In the coming days, people seeking a rapid test to see if they’re positive for COVID-19 will be able to put information into a federal website and ask for up to four rapid tests. Ten to 12 days later, they should arrive in the mail.
And over the past weekend, federal rules recently put in place mean that insurance companies now have to reimburse plan members for up to eight over the counter rapid COVID-19 tests per month.
All this comes as the Biden administration is finally putting its weight behind scaling up the number of rapid tests being manufactured and released to the public – about a billion rapid tests should be online by the first week of February. That should make it easier for people to get their hands on the tests, which have flown off of pharmacy shelves since late December.
This late-to-the-dance emphasis on rapid tests is in stark contrast to what’s happened in other countries. Former NC Health News intern Mona Dougani, who’s studying in Spain, said tests are everywhere there.
“You literally go to a pharmacy, you go to a pharm technician and you ask for a take-home test, a COVID antigen test,” she said. “Five to eight euros per rapid test, 15 minutes super quick and easy to do at home.”
But in the U.S. rapid test availability has lagged. And with the flood of Omicron cases, labs that run the PCR tests that have been used all through the pandemic have been completely swamped.
On top of that, the guidance on testing has been confusing and changing in recent weeks. We talked to several testing experts to ask some basic questions and get advice on the way to think about testing going forward.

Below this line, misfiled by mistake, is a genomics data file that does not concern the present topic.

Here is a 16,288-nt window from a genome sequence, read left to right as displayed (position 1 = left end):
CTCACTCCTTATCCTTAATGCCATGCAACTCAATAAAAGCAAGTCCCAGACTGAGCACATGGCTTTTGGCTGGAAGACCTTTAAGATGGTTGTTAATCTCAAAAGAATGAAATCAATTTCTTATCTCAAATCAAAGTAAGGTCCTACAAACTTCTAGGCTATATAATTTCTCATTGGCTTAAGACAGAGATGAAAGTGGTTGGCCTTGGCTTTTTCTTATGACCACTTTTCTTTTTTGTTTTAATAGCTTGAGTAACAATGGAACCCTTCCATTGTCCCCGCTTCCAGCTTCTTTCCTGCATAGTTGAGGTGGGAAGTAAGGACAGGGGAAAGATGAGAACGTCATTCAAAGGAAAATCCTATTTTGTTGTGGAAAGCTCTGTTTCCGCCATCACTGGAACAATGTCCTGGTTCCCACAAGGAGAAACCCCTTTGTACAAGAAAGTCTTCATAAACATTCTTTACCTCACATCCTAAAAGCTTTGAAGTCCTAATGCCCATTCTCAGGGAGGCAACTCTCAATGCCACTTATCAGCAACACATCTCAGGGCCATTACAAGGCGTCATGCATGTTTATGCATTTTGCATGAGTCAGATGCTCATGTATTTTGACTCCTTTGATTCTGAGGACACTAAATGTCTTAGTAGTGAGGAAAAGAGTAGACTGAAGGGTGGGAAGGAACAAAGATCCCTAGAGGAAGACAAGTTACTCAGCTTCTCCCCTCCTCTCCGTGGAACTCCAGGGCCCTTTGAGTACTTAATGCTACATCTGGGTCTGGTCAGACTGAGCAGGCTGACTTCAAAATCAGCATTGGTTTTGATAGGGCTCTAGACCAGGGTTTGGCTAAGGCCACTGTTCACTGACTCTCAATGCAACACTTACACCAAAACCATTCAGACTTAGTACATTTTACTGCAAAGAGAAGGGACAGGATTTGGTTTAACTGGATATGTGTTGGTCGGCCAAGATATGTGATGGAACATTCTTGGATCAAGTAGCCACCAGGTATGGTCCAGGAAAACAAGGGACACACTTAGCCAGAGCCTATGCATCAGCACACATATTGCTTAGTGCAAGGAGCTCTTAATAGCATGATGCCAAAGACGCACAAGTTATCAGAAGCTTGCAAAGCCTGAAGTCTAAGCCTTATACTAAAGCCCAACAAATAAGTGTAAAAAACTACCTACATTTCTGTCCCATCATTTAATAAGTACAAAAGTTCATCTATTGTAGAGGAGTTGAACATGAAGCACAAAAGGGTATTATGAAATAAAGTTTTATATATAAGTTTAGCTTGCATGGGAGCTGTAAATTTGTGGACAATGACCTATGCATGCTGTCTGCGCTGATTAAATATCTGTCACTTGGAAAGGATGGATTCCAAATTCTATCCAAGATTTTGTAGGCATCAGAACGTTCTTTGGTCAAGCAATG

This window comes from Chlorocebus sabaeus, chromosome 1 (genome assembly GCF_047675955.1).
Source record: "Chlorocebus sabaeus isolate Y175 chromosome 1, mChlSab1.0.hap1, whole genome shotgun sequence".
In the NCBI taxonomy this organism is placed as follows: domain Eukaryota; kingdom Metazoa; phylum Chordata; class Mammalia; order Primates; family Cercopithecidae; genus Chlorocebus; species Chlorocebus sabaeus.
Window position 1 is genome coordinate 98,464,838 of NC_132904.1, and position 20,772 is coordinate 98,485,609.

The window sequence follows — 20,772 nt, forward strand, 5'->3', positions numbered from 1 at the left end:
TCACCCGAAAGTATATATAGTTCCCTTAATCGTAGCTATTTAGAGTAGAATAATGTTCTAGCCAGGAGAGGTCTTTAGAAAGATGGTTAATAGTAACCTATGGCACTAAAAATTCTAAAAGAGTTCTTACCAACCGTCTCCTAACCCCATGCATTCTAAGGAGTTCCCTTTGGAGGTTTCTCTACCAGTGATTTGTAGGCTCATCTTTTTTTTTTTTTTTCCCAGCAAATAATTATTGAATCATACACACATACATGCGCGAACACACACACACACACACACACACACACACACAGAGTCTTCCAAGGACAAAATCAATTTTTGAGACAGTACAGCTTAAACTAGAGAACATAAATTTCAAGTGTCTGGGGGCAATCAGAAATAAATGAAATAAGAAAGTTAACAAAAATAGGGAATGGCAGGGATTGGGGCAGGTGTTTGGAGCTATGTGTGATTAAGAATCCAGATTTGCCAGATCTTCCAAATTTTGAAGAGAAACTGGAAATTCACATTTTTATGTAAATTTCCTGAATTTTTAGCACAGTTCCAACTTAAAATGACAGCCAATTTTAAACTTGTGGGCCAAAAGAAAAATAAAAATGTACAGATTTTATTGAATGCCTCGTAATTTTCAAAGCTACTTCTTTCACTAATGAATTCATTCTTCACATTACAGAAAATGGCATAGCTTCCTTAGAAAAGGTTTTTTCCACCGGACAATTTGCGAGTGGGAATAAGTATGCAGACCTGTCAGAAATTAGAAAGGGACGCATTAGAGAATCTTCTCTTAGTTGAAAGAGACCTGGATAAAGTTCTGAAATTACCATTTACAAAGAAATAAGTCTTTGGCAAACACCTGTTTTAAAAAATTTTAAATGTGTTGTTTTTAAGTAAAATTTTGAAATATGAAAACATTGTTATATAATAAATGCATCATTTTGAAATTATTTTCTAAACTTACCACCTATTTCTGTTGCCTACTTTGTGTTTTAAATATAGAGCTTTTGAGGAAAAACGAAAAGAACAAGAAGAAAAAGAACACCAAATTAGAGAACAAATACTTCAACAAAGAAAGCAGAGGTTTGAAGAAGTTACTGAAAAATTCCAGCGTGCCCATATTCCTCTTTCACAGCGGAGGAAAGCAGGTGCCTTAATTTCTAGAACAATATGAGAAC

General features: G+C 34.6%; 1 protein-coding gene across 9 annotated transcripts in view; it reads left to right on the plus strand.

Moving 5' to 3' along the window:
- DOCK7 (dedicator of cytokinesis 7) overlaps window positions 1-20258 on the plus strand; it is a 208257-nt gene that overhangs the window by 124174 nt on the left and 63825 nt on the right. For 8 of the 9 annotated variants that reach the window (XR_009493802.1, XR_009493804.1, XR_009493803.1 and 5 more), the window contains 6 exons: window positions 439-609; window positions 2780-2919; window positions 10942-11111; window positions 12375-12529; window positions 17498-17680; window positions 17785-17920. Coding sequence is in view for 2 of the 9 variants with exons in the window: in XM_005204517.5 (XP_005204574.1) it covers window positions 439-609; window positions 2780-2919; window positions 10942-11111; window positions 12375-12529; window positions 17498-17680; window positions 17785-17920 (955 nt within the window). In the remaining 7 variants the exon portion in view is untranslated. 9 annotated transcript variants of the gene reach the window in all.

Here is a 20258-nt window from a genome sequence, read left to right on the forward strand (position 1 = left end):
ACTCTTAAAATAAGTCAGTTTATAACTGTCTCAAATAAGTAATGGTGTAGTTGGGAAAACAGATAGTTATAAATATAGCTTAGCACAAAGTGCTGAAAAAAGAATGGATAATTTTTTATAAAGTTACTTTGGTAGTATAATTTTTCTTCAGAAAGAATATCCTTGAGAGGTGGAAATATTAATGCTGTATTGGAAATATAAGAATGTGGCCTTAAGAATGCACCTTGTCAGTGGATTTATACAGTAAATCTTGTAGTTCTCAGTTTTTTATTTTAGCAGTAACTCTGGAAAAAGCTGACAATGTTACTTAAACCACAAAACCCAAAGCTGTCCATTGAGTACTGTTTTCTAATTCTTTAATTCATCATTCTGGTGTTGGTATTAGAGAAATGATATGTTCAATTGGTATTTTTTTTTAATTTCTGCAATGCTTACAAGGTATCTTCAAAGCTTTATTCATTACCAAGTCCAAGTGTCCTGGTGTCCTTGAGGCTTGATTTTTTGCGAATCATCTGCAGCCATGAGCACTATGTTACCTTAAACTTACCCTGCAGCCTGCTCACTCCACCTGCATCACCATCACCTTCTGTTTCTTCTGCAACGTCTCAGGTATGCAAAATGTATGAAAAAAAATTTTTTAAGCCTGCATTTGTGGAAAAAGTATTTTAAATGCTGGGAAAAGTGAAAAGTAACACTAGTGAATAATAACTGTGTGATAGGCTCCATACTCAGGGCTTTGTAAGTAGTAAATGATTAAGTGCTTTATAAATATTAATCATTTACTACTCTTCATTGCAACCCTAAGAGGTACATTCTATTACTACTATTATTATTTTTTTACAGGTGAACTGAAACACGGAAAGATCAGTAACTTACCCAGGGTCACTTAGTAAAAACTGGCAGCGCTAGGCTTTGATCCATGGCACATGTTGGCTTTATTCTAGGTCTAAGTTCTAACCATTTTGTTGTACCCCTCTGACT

First, the basics
Two years ago, few members of the general public had ever heard of a PCR test, much less had one. But now, it’s hard to find someone who hasn’t had one – or multiple – PCR tests.
PCR tests, short for polymerase chain reaction, are tests used to detect genetic material of the virus.
“PCR testing detects everything,” said Laura Murray, the area medical director for Greensboro-based Cone Health. “Everything that used to be COVID, or is COVID, or is infectious, isn’t infectious anymore, is debris from prior infections.”
She described PCR as “extremely, exquisitely sensitive.”
“It’s not always useful when we’re trying to decide if somebody is infectious, is a risk to others,” Murray said.
Melissa Miller, a professor in the pathology department at the school of medicine at the UNC Chapel Hill also runs the microbiology lab services for UNC Health.
She explained that PCRs can pick up the presence of an infection that’s really new, maybe only a day or two old, before a person shows symptoms.
In contrast, she said, a rapid test that looks for antigens “is actually looking for a protein that lives on the outside of the virus, so you can see it, and you’re able to detect it in these tests.”
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